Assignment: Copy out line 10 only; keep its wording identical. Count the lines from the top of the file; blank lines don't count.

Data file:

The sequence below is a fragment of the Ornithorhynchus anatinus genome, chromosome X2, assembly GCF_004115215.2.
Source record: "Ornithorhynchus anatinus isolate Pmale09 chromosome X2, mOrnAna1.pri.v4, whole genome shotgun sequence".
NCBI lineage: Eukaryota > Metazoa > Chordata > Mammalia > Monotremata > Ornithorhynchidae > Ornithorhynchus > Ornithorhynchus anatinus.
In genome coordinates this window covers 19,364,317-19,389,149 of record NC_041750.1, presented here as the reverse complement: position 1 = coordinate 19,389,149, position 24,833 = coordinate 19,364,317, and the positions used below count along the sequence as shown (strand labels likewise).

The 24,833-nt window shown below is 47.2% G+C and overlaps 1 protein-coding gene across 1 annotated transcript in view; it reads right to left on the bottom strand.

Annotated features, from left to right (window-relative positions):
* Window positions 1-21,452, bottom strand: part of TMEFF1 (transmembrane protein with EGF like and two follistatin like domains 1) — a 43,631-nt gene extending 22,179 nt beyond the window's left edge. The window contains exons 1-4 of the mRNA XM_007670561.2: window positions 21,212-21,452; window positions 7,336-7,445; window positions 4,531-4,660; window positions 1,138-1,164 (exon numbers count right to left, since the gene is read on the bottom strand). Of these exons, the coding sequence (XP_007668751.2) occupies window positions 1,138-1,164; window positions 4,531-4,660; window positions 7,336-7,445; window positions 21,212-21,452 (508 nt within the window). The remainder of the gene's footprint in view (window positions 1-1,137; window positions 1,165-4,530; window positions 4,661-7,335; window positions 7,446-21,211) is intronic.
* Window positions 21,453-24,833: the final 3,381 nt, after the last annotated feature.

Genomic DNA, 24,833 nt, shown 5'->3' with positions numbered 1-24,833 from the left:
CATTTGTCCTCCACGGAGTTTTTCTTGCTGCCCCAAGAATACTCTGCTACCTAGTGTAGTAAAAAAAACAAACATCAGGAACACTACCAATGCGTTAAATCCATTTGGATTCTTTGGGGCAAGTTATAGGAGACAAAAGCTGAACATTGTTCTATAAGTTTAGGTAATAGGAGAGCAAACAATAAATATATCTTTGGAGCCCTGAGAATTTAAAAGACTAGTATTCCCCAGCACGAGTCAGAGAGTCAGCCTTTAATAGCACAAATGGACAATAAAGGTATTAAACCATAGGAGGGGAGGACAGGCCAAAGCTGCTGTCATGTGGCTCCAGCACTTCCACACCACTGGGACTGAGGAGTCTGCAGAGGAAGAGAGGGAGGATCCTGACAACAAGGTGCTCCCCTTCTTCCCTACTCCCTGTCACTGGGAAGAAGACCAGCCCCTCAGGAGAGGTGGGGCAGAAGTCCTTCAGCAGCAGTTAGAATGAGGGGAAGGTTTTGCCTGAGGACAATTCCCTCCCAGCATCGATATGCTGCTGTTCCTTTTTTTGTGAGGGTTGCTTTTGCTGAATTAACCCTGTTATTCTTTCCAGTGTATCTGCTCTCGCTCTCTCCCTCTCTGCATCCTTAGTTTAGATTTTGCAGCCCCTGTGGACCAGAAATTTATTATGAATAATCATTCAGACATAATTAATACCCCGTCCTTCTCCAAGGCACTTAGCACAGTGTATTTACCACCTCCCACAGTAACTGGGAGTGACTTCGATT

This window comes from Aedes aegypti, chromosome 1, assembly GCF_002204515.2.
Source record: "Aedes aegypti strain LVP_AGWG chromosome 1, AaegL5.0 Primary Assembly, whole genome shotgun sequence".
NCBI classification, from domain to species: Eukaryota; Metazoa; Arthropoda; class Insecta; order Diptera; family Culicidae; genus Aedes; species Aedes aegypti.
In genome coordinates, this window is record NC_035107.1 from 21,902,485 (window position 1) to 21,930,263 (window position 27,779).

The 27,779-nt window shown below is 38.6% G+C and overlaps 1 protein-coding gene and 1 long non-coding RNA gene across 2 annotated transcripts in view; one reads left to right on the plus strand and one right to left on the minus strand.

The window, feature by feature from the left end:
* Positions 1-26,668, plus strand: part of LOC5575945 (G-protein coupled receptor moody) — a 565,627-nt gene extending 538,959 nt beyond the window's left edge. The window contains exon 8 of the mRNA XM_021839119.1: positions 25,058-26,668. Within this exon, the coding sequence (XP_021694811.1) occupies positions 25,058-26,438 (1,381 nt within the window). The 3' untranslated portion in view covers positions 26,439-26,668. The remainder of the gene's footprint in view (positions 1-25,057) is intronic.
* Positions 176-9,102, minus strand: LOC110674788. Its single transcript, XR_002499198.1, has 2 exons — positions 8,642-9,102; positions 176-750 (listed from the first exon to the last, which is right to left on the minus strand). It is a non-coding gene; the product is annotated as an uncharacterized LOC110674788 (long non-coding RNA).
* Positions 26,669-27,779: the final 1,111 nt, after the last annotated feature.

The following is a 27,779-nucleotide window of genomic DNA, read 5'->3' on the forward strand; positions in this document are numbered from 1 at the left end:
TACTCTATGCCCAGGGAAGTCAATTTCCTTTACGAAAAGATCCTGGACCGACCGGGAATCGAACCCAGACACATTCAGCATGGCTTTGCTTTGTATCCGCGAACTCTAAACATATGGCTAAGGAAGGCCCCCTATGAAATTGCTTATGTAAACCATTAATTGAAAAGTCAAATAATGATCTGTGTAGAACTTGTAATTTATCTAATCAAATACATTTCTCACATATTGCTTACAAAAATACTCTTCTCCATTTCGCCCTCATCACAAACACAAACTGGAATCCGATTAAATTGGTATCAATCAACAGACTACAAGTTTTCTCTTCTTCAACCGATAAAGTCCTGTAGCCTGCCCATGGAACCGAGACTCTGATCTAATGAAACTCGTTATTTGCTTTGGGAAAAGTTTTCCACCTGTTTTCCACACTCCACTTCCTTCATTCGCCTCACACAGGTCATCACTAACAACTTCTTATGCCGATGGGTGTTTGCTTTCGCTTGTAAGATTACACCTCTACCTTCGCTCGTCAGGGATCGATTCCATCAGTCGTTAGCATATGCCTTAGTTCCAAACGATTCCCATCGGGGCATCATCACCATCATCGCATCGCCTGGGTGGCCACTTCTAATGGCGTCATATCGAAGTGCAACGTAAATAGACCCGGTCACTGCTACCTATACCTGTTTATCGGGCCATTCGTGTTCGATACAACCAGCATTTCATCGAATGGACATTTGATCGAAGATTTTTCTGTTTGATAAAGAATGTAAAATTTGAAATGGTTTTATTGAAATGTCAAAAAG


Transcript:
CATTTGTCCTCCACGGAGTTTTTCTTGCTGCCCCAAGAATACTCTGCTACCTAGTGTAGTAAAAAAAACAAACATCAGGAACACTACCAATGCGTTAAATCCATTTGGATTCTTTGGGGCAAGTTATAGGAGACAAAAGCTGAACATTGTTCTATAAGTTTAGGTAATAGGAGAGCAAACAATAAATATATCTTTGGAGCCCTGAGAATTTAAAAGACTAGTATTCCCCAGCACGAGTCAGAGAGTCAGCCTTTAATAGCACAAATGGACAATAAAGGTATTAAACCATAGGAGGGGAGGACAGGCCAAAGCTGCTGTCATGTGGCTCCAGCACTTCCACACCACTGGGACTGAGGAGTCTGCAGAGGAAGAGAGGGAGGATCCTGACAACAAGGTGCTCCCCTTCTTCCCTACTCCCTGTCACTGGGAAGAAGACCAGCCCCTCAGGAGAGGTGGGGCAGAAGTCCTTCAGCAGCAGTTAGAATGAGGGGAAGGTTTTGCCTGAGGACAATTCCCTCCCAGCATCGATATGCTGCTGTTCCTTTTTTTGTGAGGGTTGCTTTTGCTGAATTAACCCTGTTATTCTTTCCAGTGTATCTGCTCTCGCTCTCTCCCTCTCTGCATCCTTAGTTTAGATTTTGCAGCCCCTGTGGACCAGAAATTTATTATGAATAATCATTCAGACATAATTAATACCCCGTCCTTCTCCAAGGCACTTAGCACAGTGTATTTACCACCTCCCACAGTAACTGGGAGTGACTTCGATT